August 30th is National Frankenstein Day, and I couldn’t be happier. Frankenstein, written in 1818 by an eighteen-year-old Mary Wollstoncraft Godwin Shelley, remains an amazingly relevant story to this day. My guess is it will probably continue accruing meaning hundreds of years from now.
Written in the devastating aftermath of the death of her baby, Mary Shelley’s story is a fevered imagining of bringing the dead to life. But it’s so much more than that, and the theme of man seeking control over nature, only to be destroyed by his unnatural creation, was one plumbed by cultures for thousands of years.
Humans are intrinsically curious and intensely creative. The desire to create life and to undo death is understandable and even relatable.
Crazy Scientist, Misunderstood Creature
In every iteration of this story, starting with the original, Victor Frankenstein is mad because the desire to have dominion over life and death and the will to try it is hubris of the highest order. The Creature, whether made of clay as in the Golem stories, or cobbled from cadavers as with Mary Shelley’s monster, is an unnatural being, an outsider. He tries his best, but he simply can’t be one of us, humans, and he is doomed to misery from the outset.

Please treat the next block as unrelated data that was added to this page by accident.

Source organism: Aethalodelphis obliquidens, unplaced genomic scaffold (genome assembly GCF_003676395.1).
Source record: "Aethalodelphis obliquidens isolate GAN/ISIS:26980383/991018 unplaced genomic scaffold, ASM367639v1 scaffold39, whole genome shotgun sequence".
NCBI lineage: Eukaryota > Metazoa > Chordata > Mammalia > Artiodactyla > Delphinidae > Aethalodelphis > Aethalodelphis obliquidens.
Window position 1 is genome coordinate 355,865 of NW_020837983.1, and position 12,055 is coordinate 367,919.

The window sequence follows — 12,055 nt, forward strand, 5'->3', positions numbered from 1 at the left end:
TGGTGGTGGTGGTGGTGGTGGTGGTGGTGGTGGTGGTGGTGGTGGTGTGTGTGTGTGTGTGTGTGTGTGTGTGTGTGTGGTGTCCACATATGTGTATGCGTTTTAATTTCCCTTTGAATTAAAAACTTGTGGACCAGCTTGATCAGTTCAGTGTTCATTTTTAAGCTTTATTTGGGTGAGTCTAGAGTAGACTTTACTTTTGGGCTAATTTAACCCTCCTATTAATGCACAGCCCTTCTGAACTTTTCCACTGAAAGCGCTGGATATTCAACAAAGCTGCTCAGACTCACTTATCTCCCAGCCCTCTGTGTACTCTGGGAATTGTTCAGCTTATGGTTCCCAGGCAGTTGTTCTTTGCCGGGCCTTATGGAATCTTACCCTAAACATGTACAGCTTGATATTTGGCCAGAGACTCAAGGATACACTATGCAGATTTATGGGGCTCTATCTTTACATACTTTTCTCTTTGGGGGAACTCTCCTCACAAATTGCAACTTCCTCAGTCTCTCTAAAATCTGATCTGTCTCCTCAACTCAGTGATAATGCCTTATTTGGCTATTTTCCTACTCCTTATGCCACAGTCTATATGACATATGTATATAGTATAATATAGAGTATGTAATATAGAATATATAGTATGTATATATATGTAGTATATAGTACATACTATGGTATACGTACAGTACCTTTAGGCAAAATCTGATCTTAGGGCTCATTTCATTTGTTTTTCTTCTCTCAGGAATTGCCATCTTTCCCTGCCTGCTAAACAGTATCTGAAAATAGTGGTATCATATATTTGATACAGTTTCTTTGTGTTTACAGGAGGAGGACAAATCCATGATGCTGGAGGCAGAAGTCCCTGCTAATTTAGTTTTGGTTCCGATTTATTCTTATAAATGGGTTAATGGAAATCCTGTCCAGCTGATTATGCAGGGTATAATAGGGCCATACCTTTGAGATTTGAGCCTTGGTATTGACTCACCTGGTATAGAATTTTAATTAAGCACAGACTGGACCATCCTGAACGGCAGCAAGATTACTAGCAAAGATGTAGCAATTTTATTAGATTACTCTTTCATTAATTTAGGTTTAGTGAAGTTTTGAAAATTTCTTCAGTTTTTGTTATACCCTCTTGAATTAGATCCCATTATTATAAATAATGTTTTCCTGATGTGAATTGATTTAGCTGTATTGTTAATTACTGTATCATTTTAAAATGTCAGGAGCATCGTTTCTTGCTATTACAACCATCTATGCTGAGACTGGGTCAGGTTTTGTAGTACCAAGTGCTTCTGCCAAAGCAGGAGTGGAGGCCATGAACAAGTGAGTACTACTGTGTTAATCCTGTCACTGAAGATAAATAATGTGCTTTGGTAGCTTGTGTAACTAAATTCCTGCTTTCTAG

Family Drama in Disguise
Or maybe not so disguised. The mad father fashions his child to do his bidding, and the child, never quite getting the hang of what the father wants, becomes his own person. Mutual destruction ensues. Talk about relatable!
What is your favorite take on the Frankenstein tale?
Her short stories appear in the Bouchercon 2023 Anthology, A Stranger Comes to Town: edited by Michael Koryta, Secrets in the Water, After Midnight: Tales from the Graveyard Shift, River River Journal, Snowbound: Best New England Crime Stories 2017, and 1+30: THE BEST OF MYSTORY.
When not writing, Emilya works as a visual artist and reads massive quantities of psychological thrillers, suspense, and crime fiction. She lives in the Hudson Valley with her family.